What is Cortisol
At Atlantic Endocrinology & Diabetes Center we feel that before discussing Cushing’s, we must first discuss cortisol.
Cortisol is a glucocorticoid (steroid) hormone which plays an important role in glucose and fat metabolism and reducing inflammation.
The hormone is also referred to as the “stress” or “flight-or-fight” hormone, as it, along with epinephrine (adrenaline) is released during “flight-or-fight” situations.
Cushing’s Syndrome is a disorder in which the level of the hormone cortisol increases in the body.
High cortisol causes weight gain around the abdomen, chest, face, and neck.
Cushing’s Syndrome is a rare condition affecting around 10-15 out of one million people every year.
It strikes adults between 20 and 50 years of age, but it can also occur in children. Cushing’s Syndrome is more prevalent in women than men, contributing to about 70 percent of all cases.
Cushing’s Syndrome is caused due to the following reasons:
People who take high doses of corticosteroid medicines for a long time may develop Cushing’s Syndrome.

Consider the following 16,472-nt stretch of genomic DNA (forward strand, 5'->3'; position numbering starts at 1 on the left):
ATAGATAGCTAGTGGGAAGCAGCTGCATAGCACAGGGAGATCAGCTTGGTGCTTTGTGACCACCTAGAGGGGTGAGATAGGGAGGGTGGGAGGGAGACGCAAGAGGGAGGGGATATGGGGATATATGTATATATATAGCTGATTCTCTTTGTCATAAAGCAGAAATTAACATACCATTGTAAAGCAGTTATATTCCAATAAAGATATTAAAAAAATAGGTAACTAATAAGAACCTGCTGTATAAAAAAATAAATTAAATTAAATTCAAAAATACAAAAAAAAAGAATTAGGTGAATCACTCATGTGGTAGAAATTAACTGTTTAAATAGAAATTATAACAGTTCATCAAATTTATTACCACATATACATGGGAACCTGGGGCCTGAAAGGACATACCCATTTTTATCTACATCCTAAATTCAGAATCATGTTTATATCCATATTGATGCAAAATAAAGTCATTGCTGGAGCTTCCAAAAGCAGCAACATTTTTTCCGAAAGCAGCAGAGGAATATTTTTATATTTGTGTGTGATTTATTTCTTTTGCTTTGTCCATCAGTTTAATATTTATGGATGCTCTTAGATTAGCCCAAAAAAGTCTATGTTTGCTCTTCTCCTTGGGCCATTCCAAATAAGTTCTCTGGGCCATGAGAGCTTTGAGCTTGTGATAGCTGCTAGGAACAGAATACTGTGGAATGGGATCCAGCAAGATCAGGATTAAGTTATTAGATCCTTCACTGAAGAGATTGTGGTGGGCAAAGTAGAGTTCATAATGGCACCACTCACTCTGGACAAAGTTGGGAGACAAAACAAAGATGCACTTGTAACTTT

Corticosteroids are usually prescribed to treat rheumatoid arthritis, asthma and to prevent rejection after organ transplantation.
Several medical conditions can trigger the adrenal gland to produce too much cortisol, including:
Various treatment options are available for Cushing’s Syndrome, depending on the causes of high cortisol.
If Cushing’s Syndrome is caused due to over-use of corticosteroids, your doctor at Atlantic Endocrinology & Diabetes Center will gradually reduce the dose of the medicine. The doctor will recommend the lowest possible dose of corticosteroids required to manage your disease.
If Cushing’s Syndrome is caused due to a tumor in the adrenal glands, pituitary gland, lungs, or pancreas, your doctor will suggest surgery to remove a tumor. It will reduce the production of cortisol hormones in the body. But after the surgery, patients will require hormone replacement therapy to maintain the levels of cortisol.
The doctor recommends radiation therapy if a tumor can not be removed via surgery or if a patient is unfit for surgery. In radiation therapy, small doses of radiation are given for six weeks, or a high dose of radiation is given all at once to destroy the tumor cells.
The doctor may prescribe medications such as Mitotane, Metyrapone, and Ketoconazole to reduce the production of cortisol. These medicines are used when other treatment options such as surgery and radiation therapy do not work.
After complete treatment, most patients observe improvements in the symptoms of Cushing’s Syndrome and recover fully.